Roof Design Advice

I’m looking to add a patio roof and would like to get some thoughts on how to tie it into the existing roof. The problem is that it needs to fit within an “inside L”. To make matters more difficult, the existing roof is only 3/12 on the two sides where it will meet the cover. Below is my attempt at a drawing (new roof in blue). I’m open to virtually any design–shed, gable, etc. However, I want to tie the eaves and cornices of the new structure into the existing ones, so I can’t just continue the 3/12 slope further down.

There is only about 7’ of run on the side with the upper wall (light gray roof behind the new cover). By the way, neighborhood covenants limit us to using architectural asphalt shingles.

The longest side (width) of the cover will be approx 31’. Short side (depth) is approx. 13’.

By the way, during heavy rains, a LOT of water runs into the existing valley where the two 3/12 roofs meet–one-fourth of the upper roof and the area to the left. (The upper roof is actually hipped, not gabled as drawn).

This has me stumped, so I’d be really grateful for any suggestions.

Thanks,
Steve

what are the adjacent red wall heights?

10’-8" from the edge of the roof decking to the patio floor.

You’re going to have to design a shed roof for that. To get clearance and a decent pitch you’ll have to go to a single ply. What are the dimensions of the patio including overhangs?

Thinking about this a little differently… Take a look at the new drawing. If I turn it as shown then the question becomes how to handle where the two roofs meet (red arrows). The facing fascia boards would both have gutters and I could fashion a sheet metal tent ("^" shaped) to bridge them, forcing water into one or the other. Is there anything wrong with this approach? Is there a better way?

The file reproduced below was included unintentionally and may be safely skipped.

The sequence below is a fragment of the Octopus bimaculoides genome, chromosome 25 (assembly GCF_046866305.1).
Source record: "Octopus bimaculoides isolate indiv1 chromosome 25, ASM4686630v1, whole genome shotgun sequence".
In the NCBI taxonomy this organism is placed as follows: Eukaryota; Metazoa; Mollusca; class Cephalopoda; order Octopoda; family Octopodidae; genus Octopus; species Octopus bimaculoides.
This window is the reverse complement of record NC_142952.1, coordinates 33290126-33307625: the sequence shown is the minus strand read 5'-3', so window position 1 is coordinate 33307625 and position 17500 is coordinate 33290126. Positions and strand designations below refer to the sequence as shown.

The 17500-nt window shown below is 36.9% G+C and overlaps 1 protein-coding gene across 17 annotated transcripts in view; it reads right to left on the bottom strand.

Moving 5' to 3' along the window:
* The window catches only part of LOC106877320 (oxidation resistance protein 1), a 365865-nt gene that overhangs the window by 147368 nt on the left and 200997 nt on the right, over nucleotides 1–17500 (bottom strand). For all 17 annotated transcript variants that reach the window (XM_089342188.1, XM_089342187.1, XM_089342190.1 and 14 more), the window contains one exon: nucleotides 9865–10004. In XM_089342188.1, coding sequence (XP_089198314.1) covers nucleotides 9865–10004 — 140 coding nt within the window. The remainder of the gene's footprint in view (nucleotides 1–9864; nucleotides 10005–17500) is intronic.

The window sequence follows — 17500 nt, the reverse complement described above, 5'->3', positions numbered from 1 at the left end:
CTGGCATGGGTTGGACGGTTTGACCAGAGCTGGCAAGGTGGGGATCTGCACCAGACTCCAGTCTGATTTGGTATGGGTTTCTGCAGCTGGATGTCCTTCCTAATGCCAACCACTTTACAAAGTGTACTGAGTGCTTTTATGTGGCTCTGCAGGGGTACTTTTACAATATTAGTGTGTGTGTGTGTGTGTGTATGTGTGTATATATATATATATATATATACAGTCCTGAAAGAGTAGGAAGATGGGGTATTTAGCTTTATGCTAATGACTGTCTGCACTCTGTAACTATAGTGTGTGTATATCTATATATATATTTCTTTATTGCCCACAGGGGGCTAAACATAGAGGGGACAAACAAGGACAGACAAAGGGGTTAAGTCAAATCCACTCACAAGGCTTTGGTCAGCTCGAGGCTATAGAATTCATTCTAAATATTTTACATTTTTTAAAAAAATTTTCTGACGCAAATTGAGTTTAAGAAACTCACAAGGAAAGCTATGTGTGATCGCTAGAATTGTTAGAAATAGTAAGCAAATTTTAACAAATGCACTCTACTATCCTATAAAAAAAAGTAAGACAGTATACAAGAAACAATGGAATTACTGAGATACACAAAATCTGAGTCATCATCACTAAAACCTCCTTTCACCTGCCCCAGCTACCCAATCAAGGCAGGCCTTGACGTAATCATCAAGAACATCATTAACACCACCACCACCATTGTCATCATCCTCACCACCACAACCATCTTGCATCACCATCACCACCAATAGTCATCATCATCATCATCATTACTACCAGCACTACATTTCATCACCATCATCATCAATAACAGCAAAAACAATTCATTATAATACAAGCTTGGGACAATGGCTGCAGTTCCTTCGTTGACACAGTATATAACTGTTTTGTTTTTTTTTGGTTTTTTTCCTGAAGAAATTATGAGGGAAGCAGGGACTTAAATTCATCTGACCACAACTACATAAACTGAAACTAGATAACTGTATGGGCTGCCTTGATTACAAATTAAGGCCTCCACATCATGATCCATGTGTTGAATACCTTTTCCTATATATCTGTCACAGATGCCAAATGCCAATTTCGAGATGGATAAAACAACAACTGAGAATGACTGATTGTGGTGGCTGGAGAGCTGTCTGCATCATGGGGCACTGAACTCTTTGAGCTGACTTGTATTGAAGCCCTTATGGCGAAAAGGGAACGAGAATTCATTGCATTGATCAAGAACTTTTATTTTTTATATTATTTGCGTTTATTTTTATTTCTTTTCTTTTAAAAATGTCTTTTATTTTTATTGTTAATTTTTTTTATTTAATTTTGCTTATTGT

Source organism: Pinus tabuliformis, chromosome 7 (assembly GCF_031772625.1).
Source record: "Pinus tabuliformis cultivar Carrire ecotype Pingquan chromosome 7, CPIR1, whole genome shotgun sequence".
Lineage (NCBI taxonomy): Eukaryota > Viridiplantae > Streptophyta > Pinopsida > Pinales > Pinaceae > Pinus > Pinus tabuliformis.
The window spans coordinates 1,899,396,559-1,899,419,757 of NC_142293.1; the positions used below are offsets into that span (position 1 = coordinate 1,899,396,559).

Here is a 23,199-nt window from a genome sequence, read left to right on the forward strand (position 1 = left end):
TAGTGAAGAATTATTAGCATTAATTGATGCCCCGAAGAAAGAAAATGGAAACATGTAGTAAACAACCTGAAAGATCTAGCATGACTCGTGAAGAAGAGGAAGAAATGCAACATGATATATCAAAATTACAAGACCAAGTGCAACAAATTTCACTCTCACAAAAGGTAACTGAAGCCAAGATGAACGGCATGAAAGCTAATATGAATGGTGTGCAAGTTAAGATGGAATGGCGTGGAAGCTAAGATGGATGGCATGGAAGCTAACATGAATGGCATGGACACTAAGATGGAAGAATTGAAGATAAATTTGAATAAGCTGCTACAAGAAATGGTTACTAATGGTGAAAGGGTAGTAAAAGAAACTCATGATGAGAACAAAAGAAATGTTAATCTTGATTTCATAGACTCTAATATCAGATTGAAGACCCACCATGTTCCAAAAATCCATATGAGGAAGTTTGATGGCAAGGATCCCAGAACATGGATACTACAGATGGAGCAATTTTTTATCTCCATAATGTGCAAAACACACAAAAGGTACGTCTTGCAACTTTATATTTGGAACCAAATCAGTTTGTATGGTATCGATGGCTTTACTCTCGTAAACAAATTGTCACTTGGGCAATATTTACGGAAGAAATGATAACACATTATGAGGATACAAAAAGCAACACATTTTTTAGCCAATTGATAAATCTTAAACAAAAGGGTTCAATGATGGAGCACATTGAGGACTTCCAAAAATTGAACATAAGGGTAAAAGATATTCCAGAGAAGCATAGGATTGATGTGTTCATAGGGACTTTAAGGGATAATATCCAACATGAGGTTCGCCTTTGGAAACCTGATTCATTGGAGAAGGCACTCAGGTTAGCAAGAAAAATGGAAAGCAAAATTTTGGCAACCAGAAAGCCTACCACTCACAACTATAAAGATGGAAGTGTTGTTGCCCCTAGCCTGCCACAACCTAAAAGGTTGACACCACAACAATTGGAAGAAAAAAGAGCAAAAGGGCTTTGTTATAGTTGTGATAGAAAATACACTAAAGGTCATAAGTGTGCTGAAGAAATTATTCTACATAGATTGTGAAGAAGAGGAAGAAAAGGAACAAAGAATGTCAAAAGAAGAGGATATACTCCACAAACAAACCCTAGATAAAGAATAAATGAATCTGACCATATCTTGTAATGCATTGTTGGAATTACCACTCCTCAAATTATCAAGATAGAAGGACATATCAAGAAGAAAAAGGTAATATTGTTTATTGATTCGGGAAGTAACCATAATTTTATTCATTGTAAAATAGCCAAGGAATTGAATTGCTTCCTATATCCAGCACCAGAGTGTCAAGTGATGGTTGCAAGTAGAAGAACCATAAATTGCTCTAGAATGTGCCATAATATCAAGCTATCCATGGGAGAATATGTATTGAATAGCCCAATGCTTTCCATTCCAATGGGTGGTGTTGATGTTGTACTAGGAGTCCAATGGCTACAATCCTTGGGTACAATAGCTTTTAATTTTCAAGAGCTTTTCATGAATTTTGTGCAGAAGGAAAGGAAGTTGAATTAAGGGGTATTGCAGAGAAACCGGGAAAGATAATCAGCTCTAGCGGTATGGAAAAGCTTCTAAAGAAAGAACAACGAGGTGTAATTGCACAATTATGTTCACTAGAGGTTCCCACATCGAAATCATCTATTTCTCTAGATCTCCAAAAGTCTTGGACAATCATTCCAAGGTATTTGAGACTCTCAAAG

Thanks again

Running a lot of water there. I’d shed roof it off the main house, or frame in a 1’wide gutter and line it with EPDM.

Maybe I’m not clear on how you’re thinking about the shed. If you mean bring it off the 2nd story roof, I think it would be too steep to look right. Plus, there’s that upstairs window on the left to contend with.

If you’re talking about starting higher on the upper yellow wall, that darn window is only 10" above the existing roof. If I started a shed right at the bottom of that window, that would give me a 28" of total drop to the outer edge of the patio roof. At 3/12, I’d only be able to come out about 3 feet further than the existing roof (run on the shed is about 6’). At 2/12, I could come out about 8’ (14’ total run). I was hoping to come out about 13’.

With the gable roof as shown, I can get a 3/12 slope and just miss the bottom corner of the window.

Your suggestion to frame in a wide gutter may be the solution. I haven’t done that before so it never occurred to me. I was just thinking I’d put regular 6" K gutter on both sides and bridge them. Can I assume it’s as straightforward as framing a 12" wide open-top box (sloped for drainage) between the two fascias, lining it with EPDM, and adding downspout?

Really appreciate your help.

If that 3/12 “skirt” is structural and bearing on the lower wall, I’d tie my rafters to the Main wall “skirt” junction. That’d give you a little more run and starting height. EPDM is good with 1/4"/12 pitch. Tie in to the 3/12 on the left and gutter the outside eave. Run a gravel stop drip edge on the right fascia to stop runoff. Any siding contractor can custom break one to your specs. Re-draw the job along those lines and we’ll see how that works.

I think our disconnect is the EPDM. I can’t use it as the visible roof material (the covenants I mentioned in the original post). Architectural shingles are the only approved material.

I guess I’m stuck with figuring out a way to have the two roofs meet on the on the left. Your suggestion of a framed-in EPDM-lined gutter between them sounds like it could be workable.

It won’t be visible on a 1/12 pitch